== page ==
This was my first year at the video game marketing wonderland that is E3, and what an awesome year to start with! SO many great titles were not only announced, but actually playable either on the floor or behind closed doors. By the last day, I was riding on a high of new video games and a metric ass-load of coffee. I made my way to the EA booth to try and squeak in one last playthrough of Mirror's Edge Catalyst, but the lines were closed. That's when I remembered the charming little indie title EA Games had announced they were publishing: Unravel. The line was empty and I was ready to play one last game before heading home, so I jumped in and got ready to be wowed.
In the little briefing before getting my hands on the game, the developers at Coldwood Interactive explained that the purpose of this game is to explore human emotion. Now many artsy-fartsy games make an attempt to push coffee shop philosophy onto gamers to "explore human emotion," but Unravel does it without the air of pretension that others seem to have. This charming tale of a little friend made of red yarn exploring the world and collecting forgotten memories hit me right in the heart strings. (Yarn joke for you there.) Before I even got my hands on the controller, I could tell this game had a lot of heart poured into it just by hearing the genuine love the developers already had for the product.
Once I did finally get my fifteen minutes with the game, I had the chance to see that this game wasn't just charming and beautifully rendered — it was in fact a lot of fun! The physics-based puzzles were just the right level of challenging to make you go, "AH-HA!" and not so painful that you felt like the game was trying to cheat you out of a victory. Each level you start by leaving behind a bit of yarn with each step you take. You try to get to the other end of the level without becoming completely unraveled. There are balls of extra yarn you can collect along the way. This can make puzzles easier or sometimes even more challenging to complete, as you have to think about finding these balls of yarn as well as getting to the end of the level. All of this plays together with unique physics puzzles that will make you actually feel like you're on a tiny little adventure in this big, crazy world.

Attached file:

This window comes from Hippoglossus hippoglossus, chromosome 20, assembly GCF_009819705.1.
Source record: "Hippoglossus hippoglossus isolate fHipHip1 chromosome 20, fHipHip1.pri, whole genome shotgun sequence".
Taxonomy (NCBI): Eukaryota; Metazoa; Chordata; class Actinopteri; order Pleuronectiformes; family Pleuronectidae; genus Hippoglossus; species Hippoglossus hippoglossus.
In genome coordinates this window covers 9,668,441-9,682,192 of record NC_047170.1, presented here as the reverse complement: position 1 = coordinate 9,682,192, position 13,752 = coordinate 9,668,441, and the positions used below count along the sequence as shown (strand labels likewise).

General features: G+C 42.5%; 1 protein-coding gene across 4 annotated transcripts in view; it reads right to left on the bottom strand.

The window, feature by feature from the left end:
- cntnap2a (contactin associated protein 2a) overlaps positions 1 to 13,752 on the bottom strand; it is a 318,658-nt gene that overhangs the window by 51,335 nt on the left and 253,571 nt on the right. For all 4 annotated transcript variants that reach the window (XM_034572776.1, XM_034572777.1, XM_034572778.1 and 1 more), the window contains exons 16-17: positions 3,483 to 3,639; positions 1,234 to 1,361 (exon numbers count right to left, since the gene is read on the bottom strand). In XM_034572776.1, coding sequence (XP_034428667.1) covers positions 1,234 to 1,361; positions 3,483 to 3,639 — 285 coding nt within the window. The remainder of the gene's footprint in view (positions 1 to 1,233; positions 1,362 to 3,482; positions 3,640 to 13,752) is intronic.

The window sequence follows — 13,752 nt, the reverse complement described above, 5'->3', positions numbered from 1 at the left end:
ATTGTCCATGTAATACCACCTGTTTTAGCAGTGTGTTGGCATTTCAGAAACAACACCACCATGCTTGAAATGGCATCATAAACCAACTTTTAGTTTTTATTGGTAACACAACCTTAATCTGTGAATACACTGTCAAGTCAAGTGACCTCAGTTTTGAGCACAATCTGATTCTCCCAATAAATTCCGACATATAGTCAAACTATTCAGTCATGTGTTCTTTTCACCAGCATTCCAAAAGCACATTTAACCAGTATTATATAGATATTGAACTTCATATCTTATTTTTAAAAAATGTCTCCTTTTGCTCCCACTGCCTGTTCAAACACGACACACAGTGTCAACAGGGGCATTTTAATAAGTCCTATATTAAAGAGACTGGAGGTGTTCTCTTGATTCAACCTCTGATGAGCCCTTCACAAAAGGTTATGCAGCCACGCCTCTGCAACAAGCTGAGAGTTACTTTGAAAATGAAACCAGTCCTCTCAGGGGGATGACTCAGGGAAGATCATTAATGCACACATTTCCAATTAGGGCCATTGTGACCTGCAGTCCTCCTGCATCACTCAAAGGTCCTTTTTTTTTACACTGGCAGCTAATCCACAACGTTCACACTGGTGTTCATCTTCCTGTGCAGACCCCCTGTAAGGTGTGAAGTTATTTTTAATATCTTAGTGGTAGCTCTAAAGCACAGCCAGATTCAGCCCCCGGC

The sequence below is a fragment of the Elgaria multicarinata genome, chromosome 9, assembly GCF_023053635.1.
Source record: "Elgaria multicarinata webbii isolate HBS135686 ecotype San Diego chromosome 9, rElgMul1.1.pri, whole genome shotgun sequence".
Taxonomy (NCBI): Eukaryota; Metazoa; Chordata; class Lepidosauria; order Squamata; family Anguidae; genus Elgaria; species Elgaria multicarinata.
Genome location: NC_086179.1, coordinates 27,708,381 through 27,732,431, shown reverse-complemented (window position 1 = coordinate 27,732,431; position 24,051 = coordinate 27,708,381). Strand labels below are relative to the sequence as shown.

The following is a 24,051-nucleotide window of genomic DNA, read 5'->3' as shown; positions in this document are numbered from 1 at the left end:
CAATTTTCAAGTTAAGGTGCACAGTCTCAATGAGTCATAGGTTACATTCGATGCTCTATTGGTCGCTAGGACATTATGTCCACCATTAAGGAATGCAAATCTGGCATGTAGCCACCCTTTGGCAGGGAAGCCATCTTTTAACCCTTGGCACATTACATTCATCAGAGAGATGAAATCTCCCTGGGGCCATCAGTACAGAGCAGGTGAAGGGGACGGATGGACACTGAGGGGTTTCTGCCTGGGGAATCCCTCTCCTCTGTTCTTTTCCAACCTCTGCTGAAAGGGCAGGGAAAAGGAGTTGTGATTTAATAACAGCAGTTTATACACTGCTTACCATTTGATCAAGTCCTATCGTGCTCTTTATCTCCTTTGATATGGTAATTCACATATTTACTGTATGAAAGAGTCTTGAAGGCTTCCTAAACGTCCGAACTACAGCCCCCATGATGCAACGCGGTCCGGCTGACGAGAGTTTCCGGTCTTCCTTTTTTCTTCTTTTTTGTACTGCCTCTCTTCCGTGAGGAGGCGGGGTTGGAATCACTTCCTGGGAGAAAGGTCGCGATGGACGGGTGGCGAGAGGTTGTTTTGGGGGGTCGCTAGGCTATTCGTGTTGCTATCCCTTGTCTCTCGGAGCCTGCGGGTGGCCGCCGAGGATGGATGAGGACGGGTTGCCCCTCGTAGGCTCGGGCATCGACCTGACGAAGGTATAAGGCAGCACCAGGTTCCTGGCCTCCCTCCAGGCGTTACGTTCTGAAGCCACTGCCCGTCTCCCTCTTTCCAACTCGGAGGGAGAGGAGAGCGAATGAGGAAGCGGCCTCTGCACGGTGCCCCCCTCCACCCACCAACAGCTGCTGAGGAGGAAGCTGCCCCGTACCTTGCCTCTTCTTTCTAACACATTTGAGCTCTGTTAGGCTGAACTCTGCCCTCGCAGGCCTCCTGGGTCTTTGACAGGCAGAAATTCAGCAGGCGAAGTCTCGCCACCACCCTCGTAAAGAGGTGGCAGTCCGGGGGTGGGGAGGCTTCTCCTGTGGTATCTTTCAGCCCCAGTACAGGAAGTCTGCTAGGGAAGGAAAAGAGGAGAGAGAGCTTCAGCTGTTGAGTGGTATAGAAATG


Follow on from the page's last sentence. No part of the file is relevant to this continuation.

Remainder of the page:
One example: I had to pass a big open pit. The only way to do so was to flood the pit from a broken spigot nearby, but in doing so I would drown. So I had to drag apples over from the nearby apple tree and drop them in the puddle and jump across them to the other side. At first I thought I was an idiot not being able to figure it out, but as I looked around the room, each player was very clearly having the same "AH-HA!" moment I was. Each one with a big dumb grin on their face I might add!
Along with getting from Point A to Point B in one piece, you also collect forgotten memories throughout the level. These memories vary from location to location. Some are happy memories about family vacations from long ago, or thoughts of beloved family members the memory holder hadn't seen in a long time. Others are painful or scary memories, such as tragedies that have struck those who left the memories behind, like a car accident. Each one makes you feel a genuine connection with these characters despite the fact you never actually meet any of them. It was very interesting and actually made me feel something emotionally that not a lot of games have done before. It's that unique emotional connection that makes Unravel unlike other puzzle platformers I've played before it. You want Yarny to collect these memories and understand this new, big, scary world around him. It's an aspect of the game you really have to play to appreciate, as watching somebody else do it on a screen doesn't give you quite the same feeling. And it is moments like that which make me love video games so damn much: telling a story in a way that gaming is the only medium in which it could possibly wor.
I don't know if it is just that Unravel took me so much by surprise that made me like it so much, or maybe it was just because it capped off an amazing week at E3. But I know I will be keeping a very close eye on this game, because I loved the crap out of the demo I got to play! Yarny is one of my new favorite game characters and I can't wait to join him on his journey.